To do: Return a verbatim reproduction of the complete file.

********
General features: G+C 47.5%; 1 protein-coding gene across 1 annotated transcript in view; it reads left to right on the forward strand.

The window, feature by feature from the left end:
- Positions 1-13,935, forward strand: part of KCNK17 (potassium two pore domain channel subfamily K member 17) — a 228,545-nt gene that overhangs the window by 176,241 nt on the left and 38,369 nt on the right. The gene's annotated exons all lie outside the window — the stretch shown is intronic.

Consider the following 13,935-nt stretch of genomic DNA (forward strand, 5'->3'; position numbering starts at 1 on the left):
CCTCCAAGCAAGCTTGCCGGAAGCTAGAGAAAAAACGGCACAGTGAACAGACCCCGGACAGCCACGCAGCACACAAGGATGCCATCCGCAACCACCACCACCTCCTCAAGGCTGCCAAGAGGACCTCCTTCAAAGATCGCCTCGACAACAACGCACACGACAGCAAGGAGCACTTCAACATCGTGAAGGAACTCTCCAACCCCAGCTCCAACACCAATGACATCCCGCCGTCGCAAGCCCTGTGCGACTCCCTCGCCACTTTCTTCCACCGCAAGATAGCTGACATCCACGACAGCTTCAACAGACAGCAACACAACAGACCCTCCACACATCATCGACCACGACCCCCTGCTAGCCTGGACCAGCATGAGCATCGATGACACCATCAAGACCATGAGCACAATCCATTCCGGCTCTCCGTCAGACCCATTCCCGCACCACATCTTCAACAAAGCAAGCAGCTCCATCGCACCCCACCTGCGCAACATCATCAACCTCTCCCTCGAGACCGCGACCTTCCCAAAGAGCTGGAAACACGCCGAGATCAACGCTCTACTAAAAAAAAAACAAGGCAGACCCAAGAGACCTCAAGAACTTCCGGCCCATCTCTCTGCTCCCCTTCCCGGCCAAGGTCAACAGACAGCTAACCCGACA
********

General features: G+C 47.5%; 1 protein-coding gene across 1 annotated transcript in view; it reads left to right on the forward strand.

The window, feature by feature from the left end:
- Positions 1-13,935, forward strand: part of KCNK17 (potassium two pore domain channel subfamily K member 17) — a 228,545-nt gene that overhangs the window by 176,241 nt on the left and 38,369 nt on the right. The gene's annotated exons all lie outside the window — the stretch shown is intronic.

Consider the following 13,935-nt stretch of genomic DNA (forward strand, 5'->3'; position numbering starts at 1 on the left):
CCTCCAAGCAAGCTTGCCGGAAGCTAGAGAAAAAACGGCACAGTGAACAGACCCCGGACAGCCACGCAGCACACAAGGATGCCATCCGCAACCACCACCACCTCCTCAAGGCTGCCAAGAGGACCTCCTTCAAAGATCGCCTCGACAACAACGCACACGACAGCAAGGAGCACTTCAACATCGTGAAGGAACTCTCCAACCCCAGCTCCAACACCAATGACATCCCGCCGTCGCAAGCCCTGTGCGACTCCCTCGCCACTTTCTTCCACCGCAAGATAGCTGACATCCACGACAGCTTCAACAGACAGCAACACAACAGACCCTCCACACATCATCGACCACGACCCCCTGCTAGCCTGGACCAGCATGAGCATCGATGACACCATCAAGACCATGAGCACAATCCATTCCGGCTCTCCGTCAGACCCATTCCCGCACCACATCTTCAACAAAGCAAGCAGCTCCATCGCACCCCACCTGCGCAACATCATCAACCTCTCCCTCGAGACCGCGACCTTCCCAAAGAGCTGGAAACACGCCGAGATCAACGCTCTACTAAAAAAAAAACAAGGCAGACCCAAGAGACCTCAAGAACTTCCGGCCCATCTCTCTGCTCCCCTTCCCGGCCAAGGTCAACAGACAGCTAACCCGACA